Paper No. 2
Presentation Time: 1:20 PM


O'LEARY, Brendan F., Geology, Wayne State University, 0224 Old Main 4841 Cass Avenue, Detroit, MI 48202 and LEMKE, Lawrence D., Department of Geology, Wayne State University, 0224 Old Main, 4841 Cass, Detroit, MI 48202,

Ambient air pollution models inform epidemiological studies of health outcomes related to chronic exposure to air contaminants in urban areas. These models are derived from various sources of information. Regional air quality monitors provide long-term measurements with high temporal resolution, but commonly lack the spatial resolution needed to provide neighborhood-scale exposure estimates. In contrast, temporary, closely spaced networks of samplers can provide high spatial resolution measurements over short, discontinuous periods of time but are expensive to repeat over extended time periods. Therefore, practical methods are needed to assimilate detailed temporal data with high spatial resolution information to generate high spatiotemporal resolution models of urban air pollution.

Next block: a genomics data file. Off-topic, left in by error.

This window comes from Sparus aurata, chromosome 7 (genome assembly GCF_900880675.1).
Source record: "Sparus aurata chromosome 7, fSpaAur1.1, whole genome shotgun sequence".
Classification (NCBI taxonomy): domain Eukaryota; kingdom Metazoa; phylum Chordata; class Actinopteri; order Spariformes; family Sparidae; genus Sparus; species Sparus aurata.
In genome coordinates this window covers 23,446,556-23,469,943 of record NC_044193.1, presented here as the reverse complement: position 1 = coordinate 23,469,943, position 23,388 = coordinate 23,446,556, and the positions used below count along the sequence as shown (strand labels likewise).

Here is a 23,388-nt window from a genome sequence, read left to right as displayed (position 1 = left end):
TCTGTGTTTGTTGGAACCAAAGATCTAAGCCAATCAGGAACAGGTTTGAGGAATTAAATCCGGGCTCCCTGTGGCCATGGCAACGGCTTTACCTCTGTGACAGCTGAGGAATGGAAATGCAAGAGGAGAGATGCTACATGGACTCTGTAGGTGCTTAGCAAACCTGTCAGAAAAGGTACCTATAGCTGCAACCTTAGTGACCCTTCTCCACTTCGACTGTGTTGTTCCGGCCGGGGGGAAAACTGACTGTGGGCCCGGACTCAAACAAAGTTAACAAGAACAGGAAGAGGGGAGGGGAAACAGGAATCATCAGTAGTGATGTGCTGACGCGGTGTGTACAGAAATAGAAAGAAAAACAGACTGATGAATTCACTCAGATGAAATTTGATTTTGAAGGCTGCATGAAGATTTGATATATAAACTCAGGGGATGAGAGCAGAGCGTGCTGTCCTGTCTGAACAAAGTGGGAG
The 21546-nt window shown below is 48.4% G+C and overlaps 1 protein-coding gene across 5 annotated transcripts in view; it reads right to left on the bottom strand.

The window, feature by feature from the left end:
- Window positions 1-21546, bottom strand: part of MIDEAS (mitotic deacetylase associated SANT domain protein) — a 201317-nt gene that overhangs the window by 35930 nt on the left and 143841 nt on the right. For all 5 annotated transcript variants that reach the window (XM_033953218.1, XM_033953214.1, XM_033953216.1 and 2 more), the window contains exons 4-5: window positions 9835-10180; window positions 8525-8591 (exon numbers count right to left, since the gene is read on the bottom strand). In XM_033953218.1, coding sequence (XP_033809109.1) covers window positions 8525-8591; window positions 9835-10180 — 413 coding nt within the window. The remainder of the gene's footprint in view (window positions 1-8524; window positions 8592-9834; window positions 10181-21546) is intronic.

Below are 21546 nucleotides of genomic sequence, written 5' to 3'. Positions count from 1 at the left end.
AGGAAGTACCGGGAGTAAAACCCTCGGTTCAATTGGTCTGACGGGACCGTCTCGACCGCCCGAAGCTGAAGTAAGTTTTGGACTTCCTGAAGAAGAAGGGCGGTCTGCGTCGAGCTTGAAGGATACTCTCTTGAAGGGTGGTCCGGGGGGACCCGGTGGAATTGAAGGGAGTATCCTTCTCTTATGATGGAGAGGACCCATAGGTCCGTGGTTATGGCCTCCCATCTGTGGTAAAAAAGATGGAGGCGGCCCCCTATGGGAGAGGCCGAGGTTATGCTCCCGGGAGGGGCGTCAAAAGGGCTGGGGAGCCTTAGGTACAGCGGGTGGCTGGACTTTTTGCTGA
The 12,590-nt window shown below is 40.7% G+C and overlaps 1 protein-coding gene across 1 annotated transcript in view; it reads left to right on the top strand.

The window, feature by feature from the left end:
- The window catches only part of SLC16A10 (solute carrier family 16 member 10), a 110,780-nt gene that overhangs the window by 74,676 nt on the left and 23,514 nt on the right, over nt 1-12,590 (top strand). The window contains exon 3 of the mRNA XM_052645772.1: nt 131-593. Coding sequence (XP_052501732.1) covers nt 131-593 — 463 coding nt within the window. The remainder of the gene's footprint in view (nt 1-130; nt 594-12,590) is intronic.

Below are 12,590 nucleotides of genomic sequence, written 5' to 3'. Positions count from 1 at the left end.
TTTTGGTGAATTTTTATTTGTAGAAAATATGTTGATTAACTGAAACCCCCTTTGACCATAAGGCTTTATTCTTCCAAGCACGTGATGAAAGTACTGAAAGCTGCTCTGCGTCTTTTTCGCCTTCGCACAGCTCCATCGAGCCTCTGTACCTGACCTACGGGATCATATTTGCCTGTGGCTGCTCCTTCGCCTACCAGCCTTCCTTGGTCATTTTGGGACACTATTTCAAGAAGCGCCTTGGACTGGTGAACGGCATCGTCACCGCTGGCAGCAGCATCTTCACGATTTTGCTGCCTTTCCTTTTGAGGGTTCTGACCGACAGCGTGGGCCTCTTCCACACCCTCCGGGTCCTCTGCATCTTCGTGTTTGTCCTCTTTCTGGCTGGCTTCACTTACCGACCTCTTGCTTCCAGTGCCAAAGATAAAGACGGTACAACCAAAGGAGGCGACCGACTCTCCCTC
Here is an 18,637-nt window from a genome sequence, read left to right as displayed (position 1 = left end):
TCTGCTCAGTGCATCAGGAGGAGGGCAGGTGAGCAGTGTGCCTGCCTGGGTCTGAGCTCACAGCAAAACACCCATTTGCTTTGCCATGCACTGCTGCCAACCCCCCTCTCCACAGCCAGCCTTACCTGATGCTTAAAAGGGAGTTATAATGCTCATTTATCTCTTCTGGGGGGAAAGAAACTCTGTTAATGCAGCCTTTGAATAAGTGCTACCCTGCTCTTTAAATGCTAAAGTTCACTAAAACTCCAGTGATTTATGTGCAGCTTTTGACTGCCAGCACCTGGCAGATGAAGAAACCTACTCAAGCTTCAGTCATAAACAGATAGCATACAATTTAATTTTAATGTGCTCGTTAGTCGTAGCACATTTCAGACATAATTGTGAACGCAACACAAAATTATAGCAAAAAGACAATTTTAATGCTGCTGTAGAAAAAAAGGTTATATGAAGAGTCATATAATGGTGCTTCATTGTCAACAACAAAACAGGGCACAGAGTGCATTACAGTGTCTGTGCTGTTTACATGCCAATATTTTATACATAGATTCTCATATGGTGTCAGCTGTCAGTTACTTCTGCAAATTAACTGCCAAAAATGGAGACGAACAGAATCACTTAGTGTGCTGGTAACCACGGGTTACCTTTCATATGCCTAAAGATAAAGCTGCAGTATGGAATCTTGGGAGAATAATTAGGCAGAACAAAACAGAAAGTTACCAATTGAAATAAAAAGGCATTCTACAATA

This study combined a three-year air contaminant time series from the Michigan Air Sampling Network (MASN) with spatially detailed data sets for two two-week periods in September 2008 and June 2009 to produce monthly contaminant concentration maps across the city of Detroit, Michigan, from January 2008 through December 2010. Two geochemical analytes, NO2 and total BTEX, as well as two particulate matter size fractions, PM2.5 and PM10 were investigated. The September 2008 and June 2009 data sets were modeled using ordinary kriging to produce high spatial density concentration maps with 300m by 300m resolution across the city. A weighted average was applied to these maps to interpolate monthly concentration estimates between September 2008 and August 2009. Temporal variability was then incorporated by adjusting the weighted average spatial maps using a monthly average bulk shift derived from MASN time series measurements. The resulting maps incorporate seasonal trends while preserving neighborhood scale spatial variation. Results are being applied in a larger study designed to assess the relationship between adverse birth outcomes and air pollution in the city of Detroit.